After 20 years of fraught meetings, including the past two weeks spent in an exhibition hall on the outskirts of Paris, negotiators from nearly 200 countries signed on to a historic deal on Saturday evening that outlined firm goals to limit temperature rise and to scrutinise government targets to get there.
Addressing delegates in the final closing session of the United Nations climate change conference, UN secretary-general Ban Ki Moon congratulated negotiators for achieving what was a daunting task.
“History will remember this day the Paris agreement on climate change is a monumental success for the planet and its people,” he said.
In noting that the world has now entered the “low carbon age”, French President Francois Hollande said of the new agreement: “This is a powerful movement and this goes beond governments. This will revolutionise the world, but this agreement is only the beginning.”
(Read the Eco-Business live blog of events as they unfolded on the final day of COP21.)
Some key elements in the Paris Agreement included a target to limit global warming below 2 deg C, with further efforts to limit it below 1.5 deg C, a financing mechanism that will raise at least US$100 billion a year to help developing countries tackle climate change, and review and monitoring process that will track the transparency of pledges and raise its ambition in five-yearly cycles.
Singapore’s Foreign Minister Vivian Balakrishnan echoed Hollande’s view. Speaking at the final plenary, he described the agreement as not “perfect”, but a “good and necessary agreement” which “sets us on a collective journey for climate safety”.
Acknowledging that differentiation was a key hurdle during the negotiations in the run up to the final agreement, he noted that the challenge had always been how to create a fair system “that recognises the inequalities of the past, the diversity of the present, and the uncertainties of the future”.
Differentiation is a term used to describe the different level of responsibilities for countries, taking into account their history and unique national circumstances.
The current agreement, he said, “strikes the right balance between the developed countries and the developing Parties, the right balance between mitigation and adaptation, the right balance between means of implementation and ambition.”
Balakrishnan told Eco-Business in an interview shortly after the plenary ended that the agreement also sends a much-needed signal to the global business community.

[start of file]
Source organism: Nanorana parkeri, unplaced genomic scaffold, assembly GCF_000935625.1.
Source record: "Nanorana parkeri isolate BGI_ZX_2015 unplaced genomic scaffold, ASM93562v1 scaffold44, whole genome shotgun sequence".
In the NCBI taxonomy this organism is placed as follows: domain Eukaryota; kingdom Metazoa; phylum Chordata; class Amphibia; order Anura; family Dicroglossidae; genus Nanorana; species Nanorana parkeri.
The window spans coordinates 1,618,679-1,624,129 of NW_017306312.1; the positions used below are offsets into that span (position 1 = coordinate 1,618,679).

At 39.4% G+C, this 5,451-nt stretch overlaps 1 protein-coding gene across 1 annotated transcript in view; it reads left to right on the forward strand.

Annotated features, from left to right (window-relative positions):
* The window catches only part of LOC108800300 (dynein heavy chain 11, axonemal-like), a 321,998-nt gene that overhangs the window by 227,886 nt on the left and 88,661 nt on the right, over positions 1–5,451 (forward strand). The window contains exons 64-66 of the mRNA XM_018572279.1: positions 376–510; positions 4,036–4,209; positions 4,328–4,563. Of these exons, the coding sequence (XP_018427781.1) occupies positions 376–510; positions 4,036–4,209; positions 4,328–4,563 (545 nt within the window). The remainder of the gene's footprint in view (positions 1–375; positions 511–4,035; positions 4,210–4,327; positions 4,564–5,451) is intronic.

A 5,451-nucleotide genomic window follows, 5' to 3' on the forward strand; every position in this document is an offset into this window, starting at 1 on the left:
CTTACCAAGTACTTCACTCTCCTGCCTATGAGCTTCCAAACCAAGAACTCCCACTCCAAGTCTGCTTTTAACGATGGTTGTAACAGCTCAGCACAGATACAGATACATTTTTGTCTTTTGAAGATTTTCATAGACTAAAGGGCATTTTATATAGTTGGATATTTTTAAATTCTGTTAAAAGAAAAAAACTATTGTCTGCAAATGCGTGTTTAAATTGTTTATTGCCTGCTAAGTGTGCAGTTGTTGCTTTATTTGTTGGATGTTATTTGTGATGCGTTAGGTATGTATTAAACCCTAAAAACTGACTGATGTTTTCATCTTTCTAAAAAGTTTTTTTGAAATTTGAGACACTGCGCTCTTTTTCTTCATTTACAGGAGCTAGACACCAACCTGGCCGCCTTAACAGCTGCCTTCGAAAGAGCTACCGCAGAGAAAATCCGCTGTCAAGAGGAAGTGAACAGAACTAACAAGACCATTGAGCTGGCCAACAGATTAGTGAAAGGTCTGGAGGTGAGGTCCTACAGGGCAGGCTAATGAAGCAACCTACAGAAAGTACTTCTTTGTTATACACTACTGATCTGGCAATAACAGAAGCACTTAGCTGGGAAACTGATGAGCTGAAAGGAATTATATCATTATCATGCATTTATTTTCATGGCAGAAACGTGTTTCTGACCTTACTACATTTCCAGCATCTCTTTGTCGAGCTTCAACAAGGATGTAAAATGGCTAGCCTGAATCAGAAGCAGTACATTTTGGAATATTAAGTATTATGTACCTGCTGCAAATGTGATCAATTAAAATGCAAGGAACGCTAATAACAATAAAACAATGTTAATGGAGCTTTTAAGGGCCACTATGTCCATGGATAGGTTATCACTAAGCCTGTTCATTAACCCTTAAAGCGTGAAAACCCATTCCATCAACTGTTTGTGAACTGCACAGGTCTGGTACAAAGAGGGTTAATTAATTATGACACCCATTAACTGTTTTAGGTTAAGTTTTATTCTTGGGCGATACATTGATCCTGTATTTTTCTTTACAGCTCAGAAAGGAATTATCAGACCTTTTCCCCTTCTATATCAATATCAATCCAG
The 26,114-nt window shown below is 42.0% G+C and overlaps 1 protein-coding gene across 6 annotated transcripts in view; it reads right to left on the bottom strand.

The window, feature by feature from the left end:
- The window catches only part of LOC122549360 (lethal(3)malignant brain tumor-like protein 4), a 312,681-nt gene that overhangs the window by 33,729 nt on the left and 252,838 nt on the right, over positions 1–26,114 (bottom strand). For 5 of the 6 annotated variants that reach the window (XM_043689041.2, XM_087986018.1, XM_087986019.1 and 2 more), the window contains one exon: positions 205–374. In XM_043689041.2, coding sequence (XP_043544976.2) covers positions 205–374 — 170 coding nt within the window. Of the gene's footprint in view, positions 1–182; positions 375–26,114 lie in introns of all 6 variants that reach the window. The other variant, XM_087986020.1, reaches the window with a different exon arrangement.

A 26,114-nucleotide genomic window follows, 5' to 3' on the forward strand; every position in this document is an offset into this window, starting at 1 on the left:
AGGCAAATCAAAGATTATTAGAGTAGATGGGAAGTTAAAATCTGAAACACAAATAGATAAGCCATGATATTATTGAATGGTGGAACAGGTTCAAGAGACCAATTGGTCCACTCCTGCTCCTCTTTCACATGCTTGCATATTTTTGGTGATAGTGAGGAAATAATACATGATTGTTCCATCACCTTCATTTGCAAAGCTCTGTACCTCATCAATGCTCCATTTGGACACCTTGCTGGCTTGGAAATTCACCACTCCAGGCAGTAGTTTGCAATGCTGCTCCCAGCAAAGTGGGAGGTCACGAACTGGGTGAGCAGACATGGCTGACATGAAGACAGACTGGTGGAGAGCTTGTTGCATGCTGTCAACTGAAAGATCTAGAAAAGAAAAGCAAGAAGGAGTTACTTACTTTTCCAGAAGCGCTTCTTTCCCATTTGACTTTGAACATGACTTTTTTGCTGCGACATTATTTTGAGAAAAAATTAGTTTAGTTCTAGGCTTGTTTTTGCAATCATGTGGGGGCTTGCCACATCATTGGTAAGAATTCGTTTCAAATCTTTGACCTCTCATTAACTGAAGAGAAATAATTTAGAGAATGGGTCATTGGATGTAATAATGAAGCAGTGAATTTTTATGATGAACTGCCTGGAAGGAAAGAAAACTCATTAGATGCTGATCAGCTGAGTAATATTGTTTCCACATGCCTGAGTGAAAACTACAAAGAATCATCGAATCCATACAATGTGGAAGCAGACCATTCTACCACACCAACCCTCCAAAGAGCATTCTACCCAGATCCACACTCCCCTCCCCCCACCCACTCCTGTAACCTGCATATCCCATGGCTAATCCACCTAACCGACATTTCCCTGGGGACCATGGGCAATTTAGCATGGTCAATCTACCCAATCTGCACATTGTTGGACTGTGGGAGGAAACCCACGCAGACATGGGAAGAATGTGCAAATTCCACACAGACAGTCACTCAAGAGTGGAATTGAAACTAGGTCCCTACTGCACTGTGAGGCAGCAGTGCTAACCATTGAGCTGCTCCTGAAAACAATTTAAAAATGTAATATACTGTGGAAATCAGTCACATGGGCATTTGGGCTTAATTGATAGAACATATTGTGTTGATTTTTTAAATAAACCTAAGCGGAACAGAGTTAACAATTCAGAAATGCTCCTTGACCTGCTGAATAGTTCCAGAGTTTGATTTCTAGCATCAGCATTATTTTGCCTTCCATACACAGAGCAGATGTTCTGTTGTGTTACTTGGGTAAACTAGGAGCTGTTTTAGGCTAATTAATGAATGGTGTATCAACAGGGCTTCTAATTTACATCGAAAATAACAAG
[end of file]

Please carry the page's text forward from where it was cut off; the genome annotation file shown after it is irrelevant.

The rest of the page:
Many businesses want “to do the right thing,” he said, “but they were hoping for a clear signal at a multilateral level”.
“So it’s very important for us to join the dots between businesses, and the environment. This agreement helps to join those dots,” he said.
United Nations Environment Programme executive director Achim Steiner noted that now the negotiations have concluded, the work continues.
“We must focus on implementing the solutions that drive an inclusive green economy, including renewable energy, green finance initiatives, and sustainability in transport, construction and other sectors.”
Here are some further reactions from the global business community and organisations on the Paris agreement.
Mark Kenber, CEO of The Climate Group: “This is undoubtedly a momentous result and a watershed moment for mankind: it will enable us to unleash the trillions of investment that will spearhead a low carbon economy. Business, state and regional leaders have had a transformational role in the run up to Paris. They were committed to a deal being done because they are convinced that the low-carbon future is the only option for them. This agreement will allow them to go further and faster in their own ambitious plans and policies, and ensure that the transition to the new, smart economy is a swift one.”
Kumi Naidoo, executive director, Greenpeace International: “It sometimes seems that the countries of the United Nations can unite on nothing, but nearly two hundred countries have come together and agreed a deal. Today the human race has joined in a common cause, but it’s what happens after this conference that really matters. The Paris Agreement is only one step on long a road, and there are parts of it that frustrate and disappoint me, but it is progress. This deal alone won’t dig us out the hole we’re in, but it makes the sides less steep.”